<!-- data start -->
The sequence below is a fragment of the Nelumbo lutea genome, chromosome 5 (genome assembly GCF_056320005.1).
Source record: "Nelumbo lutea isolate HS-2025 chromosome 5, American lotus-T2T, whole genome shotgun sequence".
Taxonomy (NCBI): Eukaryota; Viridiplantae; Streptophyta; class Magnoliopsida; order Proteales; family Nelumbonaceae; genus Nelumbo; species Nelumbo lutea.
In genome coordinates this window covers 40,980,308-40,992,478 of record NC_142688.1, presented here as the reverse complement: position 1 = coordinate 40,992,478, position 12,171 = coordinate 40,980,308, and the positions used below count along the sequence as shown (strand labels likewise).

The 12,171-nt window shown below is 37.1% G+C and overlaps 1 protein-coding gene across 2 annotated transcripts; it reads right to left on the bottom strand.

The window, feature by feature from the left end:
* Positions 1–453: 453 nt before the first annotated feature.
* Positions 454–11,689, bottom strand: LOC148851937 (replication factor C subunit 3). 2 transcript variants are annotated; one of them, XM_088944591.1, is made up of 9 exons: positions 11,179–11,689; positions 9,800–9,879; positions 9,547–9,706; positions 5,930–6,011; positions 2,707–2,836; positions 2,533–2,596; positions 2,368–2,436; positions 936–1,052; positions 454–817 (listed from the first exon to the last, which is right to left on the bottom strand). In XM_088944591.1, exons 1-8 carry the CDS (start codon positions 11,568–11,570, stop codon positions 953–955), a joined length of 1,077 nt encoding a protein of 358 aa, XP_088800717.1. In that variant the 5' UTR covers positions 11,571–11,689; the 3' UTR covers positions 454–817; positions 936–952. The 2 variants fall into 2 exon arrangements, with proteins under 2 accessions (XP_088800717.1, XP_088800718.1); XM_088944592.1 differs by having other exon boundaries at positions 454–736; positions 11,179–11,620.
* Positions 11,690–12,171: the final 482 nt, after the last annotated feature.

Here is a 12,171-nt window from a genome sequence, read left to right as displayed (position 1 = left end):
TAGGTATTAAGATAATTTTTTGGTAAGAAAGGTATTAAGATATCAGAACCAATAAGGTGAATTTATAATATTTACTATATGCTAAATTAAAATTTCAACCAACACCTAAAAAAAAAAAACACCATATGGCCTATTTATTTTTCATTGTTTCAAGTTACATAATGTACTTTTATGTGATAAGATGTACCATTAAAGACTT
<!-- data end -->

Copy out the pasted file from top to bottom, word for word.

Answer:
The sequence below is a fragment of the Nelumbo lutea genome, chromosome 5 (genome assembly GCF_056320005.1).
Source record: "Nelumbo lutea isolate HS-2025 chromosome 5, American lotus-T2T, whole genome shotgun sequence".
Taxonomy (NCBI): Eukaryota; Viridiplantae; Streptophyta; class Magnoliopsida; order Proteales; family Nelumbonaceae; genus Nelumbo; species Nelumbo lutea.
In genome coordinates this window covers 40,980,308-40,992,478 of record NC_142688.1, presented here as the reverse complement: position 1 = coordinate 40,992,478, position 12,171 = coordinate 40,980,308, and the positions used below count along the sequence as shown (strand labels likewise).

The 12,171-nt window shown below is 37.1% G+C and overlaps 1 protein-coding gene across 2 annotated transcripts; it reads right to left on the bottom strand.

The window, feature by feature from the left end:
* Positions 1–453: 453 nt before the first annotated feature.
* Positions 454–11,689, bottom strand: LOC148851937 (replication factor C subunit 3). 2 transcript variants are annotated; one of them, XM_088944591.1, is made up of 9 exons: positions 11,179–11,689; positions 9,800–9,879; positions 9,547–9,706; positions 5,930–6,011; positions 2,707–2,836; positions 2,533–2,596; positions 2,368–2,436; positions 936–1,052; positions 454–817 (listed from the first exon to the last, which is right to left on the bottom strand). In XM_088944591.1, exons 1-8 carry the CDS (start codon positions 11,568–11,570, stop codon positions 953–955), a joined length of 1,077 nt encoding a protein of 358 aa, XP_088800717.1. In that variant the 5' UTR covers positions 11,571–11,689; the 3' UTR covers positions 454–817; positions 936–952. The 2 variants fall into 2 exon arrangements, with proteins under 2 accessions (XP_088800717.1, XP_088800718.1); XM_088944592.1 differs by having other exon boundaries at positions 454–736; positions 11,179–11,620.
* Positions 11,690–12,171: the final 482 nt, after the last annotated feature.

Here is a 12,171-nt window from a genome sequence, read left to right as displayed (position 1 = left end):
TAGGTATTAAGATAATTTTTTGGTAAGAAAGGTATTAAGATATCAGAACCAATAAGGTGAATTTATAATATTTACTATATGCTAAATTAAAATTTCAACCAACACCTAAAAAAAAAAAACACCATATGGCCTATTTATTTTTCATTGTTTCAAGTTACATAATGTACTTTTATGTGATAAGATGTACCATTAAAGACTT